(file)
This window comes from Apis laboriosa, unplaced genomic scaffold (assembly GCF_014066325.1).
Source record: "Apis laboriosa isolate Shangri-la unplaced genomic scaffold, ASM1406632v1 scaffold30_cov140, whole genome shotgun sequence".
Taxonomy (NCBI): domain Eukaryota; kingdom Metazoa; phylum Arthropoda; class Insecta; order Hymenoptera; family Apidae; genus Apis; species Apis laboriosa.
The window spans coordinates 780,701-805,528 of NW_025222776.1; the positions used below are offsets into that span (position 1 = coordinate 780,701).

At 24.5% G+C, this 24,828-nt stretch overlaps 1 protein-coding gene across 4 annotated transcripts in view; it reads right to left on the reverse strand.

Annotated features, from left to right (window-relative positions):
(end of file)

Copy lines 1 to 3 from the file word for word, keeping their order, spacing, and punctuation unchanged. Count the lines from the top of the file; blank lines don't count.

This window comes from Apis laboriosa, unplaced genomic scaffold (assembly GCF_014066325.1).
Source record: "Apis laboriosa isolate Shangri-la unplaced genomic scaffold, ASM1406632v1 scaffold30_cov140, whole genome shotgun sequence".
Taxonomy (NCBI): domain Eukaryota; kingdom Metazoa; phylum Arthropoda; class Insecta; order Hymenoptera; family Apidae; genus Apis; species Apis laboriosa.